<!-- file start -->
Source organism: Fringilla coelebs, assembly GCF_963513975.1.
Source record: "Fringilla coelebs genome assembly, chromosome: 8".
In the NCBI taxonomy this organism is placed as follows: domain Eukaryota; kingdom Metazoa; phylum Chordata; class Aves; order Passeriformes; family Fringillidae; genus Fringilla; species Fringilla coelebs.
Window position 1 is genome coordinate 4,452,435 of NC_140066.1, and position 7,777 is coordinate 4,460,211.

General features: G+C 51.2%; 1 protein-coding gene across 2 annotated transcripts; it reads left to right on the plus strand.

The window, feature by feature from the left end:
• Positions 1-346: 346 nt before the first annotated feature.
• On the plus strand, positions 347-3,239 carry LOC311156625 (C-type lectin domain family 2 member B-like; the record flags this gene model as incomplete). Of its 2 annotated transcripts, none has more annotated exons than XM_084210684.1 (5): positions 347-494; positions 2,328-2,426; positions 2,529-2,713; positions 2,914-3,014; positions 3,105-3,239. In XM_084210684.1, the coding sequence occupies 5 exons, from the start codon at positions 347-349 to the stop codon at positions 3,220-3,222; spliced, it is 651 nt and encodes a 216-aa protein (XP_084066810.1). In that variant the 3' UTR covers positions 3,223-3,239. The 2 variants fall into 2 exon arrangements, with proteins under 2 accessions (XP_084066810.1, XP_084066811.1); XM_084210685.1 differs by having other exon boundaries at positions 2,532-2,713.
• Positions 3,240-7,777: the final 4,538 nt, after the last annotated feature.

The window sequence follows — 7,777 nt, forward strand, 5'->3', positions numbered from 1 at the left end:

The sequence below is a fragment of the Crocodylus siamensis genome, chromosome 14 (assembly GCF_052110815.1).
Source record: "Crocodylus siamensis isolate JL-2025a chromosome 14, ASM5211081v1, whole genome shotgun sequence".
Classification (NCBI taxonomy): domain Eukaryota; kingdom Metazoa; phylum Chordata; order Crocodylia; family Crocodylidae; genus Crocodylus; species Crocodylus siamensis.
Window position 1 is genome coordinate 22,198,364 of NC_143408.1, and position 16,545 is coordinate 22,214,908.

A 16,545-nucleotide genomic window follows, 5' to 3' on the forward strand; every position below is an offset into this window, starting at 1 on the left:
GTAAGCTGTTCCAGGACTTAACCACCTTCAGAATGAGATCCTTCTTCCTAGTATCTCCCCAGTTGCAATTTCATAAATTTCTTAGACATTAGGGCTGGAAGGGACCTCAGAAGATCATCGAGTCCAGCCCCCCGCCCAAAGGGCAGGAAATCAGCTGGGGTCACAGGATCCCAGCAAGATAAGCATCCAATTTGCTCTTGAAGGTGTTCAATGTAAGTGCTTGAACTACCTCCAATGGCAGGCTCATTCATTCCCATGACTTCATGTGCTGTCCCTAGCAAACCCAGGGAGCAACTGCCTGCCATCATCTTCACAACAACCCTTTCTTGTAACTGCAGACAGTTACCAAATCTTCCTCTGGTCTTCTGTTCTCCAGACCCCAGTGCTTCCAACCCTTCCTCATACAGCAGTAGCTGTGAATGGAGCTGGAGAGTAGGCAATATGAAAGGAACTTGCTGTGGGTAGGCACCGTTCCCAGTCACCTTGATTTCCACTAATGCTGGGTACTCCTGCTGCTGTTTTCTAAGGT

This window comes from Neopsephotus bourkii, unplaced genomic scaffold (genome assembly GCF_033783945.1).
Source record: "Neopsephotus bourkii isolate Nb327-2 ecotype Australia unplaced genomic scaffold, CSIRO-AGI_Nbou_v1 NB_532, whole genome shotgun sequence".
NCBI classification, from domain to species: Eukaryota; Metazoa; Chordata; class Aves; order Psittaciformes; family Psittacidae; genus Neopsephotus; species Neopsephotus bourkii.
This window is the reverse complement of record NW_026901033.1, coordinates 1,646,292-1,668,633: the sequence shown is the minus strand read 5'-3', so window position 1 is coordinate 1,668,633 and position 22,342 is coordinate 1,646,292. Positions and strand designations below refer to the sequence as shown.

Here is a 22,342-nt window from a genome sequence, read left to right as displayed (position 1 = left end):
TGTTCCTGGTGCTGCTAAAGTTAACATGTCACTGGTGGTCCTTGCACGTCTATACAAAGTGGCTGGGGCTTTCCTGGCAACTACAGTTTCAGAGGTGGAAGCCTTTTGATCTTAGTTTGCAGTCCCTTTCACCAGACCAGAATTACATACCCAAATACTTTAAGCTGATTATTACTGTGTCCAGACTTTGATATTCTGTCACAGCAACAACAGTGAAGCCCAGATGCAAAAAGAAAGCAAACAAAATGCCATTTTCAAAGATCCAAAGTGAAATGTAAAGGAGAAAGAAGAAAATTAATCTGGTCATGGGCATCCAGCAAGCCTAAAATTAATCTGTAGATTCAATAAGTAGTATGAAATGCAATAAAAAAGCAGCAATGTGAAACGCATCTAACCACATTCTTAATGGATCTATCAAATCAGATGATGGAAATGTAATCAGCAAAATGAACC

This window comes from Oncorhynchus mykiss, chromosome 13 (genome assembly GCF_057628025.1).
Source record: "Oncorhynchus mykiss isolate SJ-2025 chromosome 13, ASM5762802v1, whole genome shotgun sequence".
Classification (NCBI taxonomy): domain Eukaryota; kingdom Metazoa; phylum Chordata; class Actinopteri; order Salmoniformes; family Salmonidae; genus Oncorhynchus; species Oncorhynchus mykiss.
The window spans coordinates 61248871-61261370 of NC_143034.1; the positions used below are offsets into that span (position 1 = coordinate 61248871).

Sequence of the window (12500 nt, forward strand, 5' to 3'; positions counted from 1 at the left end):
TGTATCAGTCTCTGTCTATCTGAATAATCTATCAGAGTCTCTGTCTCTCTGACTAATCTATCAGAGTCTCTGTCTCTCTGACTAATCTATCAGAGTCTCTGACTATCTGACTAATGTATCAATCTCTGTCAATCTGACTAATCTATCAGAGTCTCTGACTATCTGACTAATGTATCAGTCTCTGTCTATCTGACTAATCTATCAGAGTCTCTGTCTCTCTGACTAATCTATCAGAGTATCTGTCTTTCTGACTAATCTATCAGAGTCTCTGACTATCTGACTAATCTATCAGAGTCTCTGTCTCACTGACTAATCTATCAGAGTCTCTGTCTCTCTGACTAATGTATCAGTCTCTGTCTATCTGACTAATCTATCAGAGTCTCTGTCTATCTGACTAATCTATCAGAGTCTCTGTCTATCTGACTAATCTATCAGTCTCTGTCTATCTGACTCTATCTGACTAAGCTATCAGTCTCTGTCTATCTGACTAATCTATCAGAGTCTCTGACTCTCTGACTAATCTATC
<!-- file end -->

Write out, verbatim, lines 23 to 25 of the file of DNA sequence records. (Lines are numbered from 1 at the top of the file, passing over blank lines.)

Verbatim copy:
This window comes from Oncorhynchus mykiss, chromosome 13 (genome assembly GCF_057628025.1).
Source record: "Oncorhynchus mykiss isolate SJ-2025 chromosome 13, ASM5762802v1, whole genome shotgun sequence".
Classification (NCBI taxonomy): domain Eukaryota; kingdom Metazoa; phylum Chordata; class Actinopteri; order Salmoniformes; family Salmonidae; genus Oncorhynchus; species Oncorhynchus mykiss.